Review: Hot on the heels of Tru Thoughts' recent Tasty Beats compilation, the firmly party orientated label has rustled up a tenth instalment of their Party Breaks series. Now it's time to shake it up at every house party you can find this summer! Highlights include Bang N Mash's funky old skool Eric B mash-up "I Got Soul", Chudy's "So What?" which intertwines the Tom Tom Club and Destiny's Child to sizzling effect and finally DJ Clairvo who fuses big beat, ragga and vintage organ stabs on "Here Me Now All Massive". Boom!
Review: Budapest man DJ Clairvo touches down on Royal Soul with his first non-collaborative EP, and as you'd expect, it's pure break-driven fire. "Do You Wanna Be Cool" is choc-a-bloc with samples and slap-up beats, while "Funk Is" goes in harder on the melodies and brings forth that Brazilian carnival swagger. "No No No" takes focus on utterly screwing the vocal chops into a stop-start dancefloor pulveriser; but it's the title track "Rally In Rio" which truly brings out the samba funk among half-step kicks and bodytonic breaks. Class.
Review: Originally starting as a grunge rock DJ 20 years ago, DJ Clairvo now finds himself a leading figure on the European funk-breaks scene - quite a leap indeed! What this proves of course, apart from the fact the grunge ain't no good to dance to, is that this guy has a wide appreciation of all kinds of music. Here he rustles up 6 Gallic-themed gems, highlights of which include the pacey flutes, funk and fizzy hip-hop of "Bounce & Shake On Ledy Rollin", the retro electro grind of "Vert Galant Groove" and the celebratory boogie of "Party With The Bercy Posse".
Review: There is no question at this point that Breakbeat Paradise is one of the most consistent label projects currently operating within independent electronic music. After a run of highly enjoyable releases towards the end of 2018, we welcome them back to releasing with a fantastic collaboration project between DJ Clairvo and The Aliens of Denmark, who we must say, make quite the team. We begin with the classic Sleng Teng bassline running riot on 'Somerset Melodies' before 'An Evening With Tony' lets loose an array of twisted bass sounds alongside some classic vocal samples. Following this, the dubwise melodics of 'Mirage Of Troopers Hill' take the reigns, before finishing up on the bubbling harmonies and stripped back drum work of 'One For Stokes Croft'. Charming stuff.
Review: Clarivo and Ivan's Hungary/Germany dub connection continues with another series of surgically edited funk-ups. Lee Perry enjoys the treatment on two occasions: "Soul Man" gets a bold wonky swing, echoed guitars and full focus on the golden harmonies while "Justice To The People" gets a chuggy rub with big dubby FX on the vocal elements. Elsewhere The Originals' "Got To Be Irie" is shaken with a mild lovers rock 80s feel, underpinned by some strange stretchy bass textures. Finally Black Uhuru's "What Is Life" gets massaged with a neat dab of disco. Consummate.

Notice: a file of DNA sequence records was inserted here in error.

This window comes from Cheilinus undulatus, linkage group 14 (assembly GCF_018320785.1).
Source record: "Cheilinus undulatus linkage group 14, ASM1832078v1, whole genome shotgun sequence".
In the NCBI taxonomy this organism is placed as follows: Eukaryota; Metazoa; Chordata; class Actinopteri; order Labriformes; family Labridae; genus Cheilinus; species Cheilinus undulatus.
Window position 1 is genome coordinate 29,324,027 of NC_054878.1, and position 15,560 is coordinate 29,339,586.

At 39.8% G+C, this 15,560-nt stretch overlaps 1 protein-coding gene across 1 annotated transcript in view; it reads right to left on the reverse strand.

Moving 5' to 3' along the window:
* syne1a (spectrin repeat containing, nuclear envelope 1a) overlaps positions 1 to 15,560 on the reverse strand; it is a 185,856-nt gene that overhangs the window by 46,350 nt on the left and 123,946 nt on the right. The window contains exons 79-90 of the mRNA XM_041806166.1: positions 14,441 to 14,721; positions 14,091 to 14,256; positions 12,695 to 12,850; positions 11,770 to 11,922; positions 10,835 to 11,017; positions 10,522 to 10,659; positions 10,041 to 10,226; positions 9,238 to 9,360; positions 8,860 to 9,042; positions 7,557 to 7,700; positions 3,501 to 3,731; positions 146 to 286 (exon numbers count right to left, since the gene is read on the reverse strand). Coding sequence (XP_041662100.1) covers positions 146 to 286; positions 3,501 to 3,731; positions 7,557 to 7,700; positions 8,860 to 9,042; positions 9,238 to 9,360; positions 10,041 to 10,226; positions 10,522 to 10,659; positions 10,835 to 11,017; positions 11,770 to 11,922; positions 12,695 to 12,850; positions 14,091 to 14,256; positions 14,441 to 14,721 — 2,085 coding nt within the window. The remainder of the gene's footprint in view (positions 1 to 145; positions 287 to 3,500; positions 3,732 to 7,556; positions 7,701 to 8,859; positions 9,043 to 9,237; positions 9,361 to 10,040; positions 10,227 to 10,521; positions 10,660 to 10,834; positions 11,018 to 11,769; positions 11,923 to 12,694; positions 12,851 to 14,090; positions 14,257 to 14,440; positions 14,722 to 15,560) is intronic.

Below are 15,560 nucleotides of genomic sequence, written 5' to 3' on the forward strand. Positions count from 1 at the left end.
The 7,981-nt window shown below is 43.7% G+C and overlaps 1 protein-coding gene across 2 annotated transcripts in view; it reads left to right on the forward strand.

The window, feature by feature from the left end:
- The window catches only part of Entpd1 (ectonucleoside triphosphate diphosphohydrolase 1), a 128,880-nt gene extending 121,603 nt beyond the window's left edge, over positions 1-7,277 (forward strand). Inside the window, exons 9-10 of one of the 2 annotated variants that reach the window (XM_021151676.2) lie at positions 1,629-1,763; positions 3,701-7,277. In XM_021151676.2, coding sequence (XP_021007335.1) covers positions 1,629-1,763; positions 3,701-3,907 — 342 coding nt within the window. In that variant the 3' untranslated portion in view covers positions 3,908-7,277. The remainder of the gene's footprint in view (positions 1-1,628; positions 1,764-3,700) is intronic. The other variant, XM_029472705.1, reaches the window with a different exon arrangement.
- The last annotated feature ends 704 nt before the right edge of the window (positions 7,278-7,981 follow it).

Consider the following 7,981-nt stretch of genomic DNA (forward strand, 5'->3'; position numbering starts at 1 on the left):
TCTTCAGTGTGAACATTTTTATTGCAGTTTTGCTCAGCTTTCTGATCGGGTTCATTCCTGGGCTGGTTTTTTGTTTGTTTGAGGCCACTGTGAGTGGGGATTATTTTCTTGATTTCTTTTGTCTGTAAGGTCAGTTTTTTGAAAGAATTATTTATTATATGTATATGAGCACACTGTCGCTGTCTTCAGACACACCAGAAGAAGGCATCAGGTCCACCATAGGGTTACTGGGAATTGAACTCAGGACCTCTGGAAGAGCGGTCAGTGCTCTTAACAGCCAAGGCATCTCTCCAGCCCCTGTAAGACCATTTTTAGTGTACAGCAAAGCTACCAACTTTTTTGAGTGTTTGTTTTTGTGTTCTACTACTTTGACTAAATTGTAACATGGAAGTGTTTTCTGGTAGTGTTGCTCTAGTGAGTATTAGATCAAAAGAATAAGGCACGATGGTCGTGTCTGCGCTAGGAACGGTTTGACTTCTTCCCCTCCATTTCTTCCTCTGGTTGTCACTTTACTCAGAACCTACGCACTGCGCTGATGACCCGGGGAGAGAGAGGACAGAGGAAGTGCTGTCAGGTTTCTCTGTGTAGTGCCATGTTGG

Review: Katakana have thrown us a bit of a curveball for this, their 36th volume of their Edits series, with DJ Clairvo and Dr Ivan lending a reggae-tinged twist to proceedings. Opener "El Diablo" has a big beat swing with some digi-reggae vibes, "The Living Dread" is synthy, cut-up dancehall, "Stay Dread Now" ups the heavy riddims and "Grumbling" is a brass-laden feel-good closer.
Review: Every now and then, in between artist EPs, Tru Funk knock out a mini compilation of bootlegs where the original artists get spliced together like Frankenstein's monsters of funk. Highlights of this five tracker include Tom Showtime's fusing of Khia's famously filthy My Neck, My Back with some of Snoops' Gangsta Luv on "Gangsta Lick", Phibe's totally eccentric party smasher "Dig My Bounce" (which mixes Missy Elliot with No Diggity) and Spox's electro funk monster "Roses" which beefs up Haywood's '80s classic of the same name.
Review: It's number 46 in the Katakana Edits series, and we got The Worldstylers alongside DJ Claire to lay down some hybrid breakbeats for ya! "Rub A Duby Stylee" is just pure fun, a tune that manages to blend dancehall together with disco and nu-skool breaks, but "Be Bam Pop" isn't exactly far behind on the freak-o-meter thanks to its jazzy nuances and merry-go-round melodies. "Space Frequency" is the final slice of oddball beats, a beat-heavy, mid-tempo breakbeat scorcher that would certainly get some attention from the likes of peeps like The Scratch Perverts.
Review: This Ep is fun, zany and full of funky Latin flavours. 'Hello Everybody' starts proceedings in a wacky way, with its laid back samba style beat, the bassline's slow moving bouncy vibe and the crazy vocal, it could be the soundtrack stoner flick. 'Que Tu Balies' is so cool, mixing the funkiness breakbeat with the soulfulness of disco and the sexiness of Latino, this is a winner. 'Limbo Dance' is an infectious little number with whistles and shakers, it will certainly whisk you away to a sunny Brazilian carnival, but the manipulated vocal and oddly pitched sub bring a a sinister edge. 'No Somos' is the funkiest of the bunch, with a sexy vocal, jazzy piano and cow bell. So. Much. Fun!
Review: The Katakana edit express thunders on with their 11th installment of party breaks. This time the overwhelming vibe is of retro soul, jazz and swing. The latter is handled with a Latin influence on "I'll Be A God Man" and "Lovely TV" by DJ Clairvo, while the amazingly-named DJ Oli Garch provides a breaky, swingy version of jazz standard "Summertime. Lastly Timewrap opts for some Cuban-tinged grooves on "Miami", as well as a cheeky retweak of The Velvelettes' Motown classic "He Was Really Saying Something".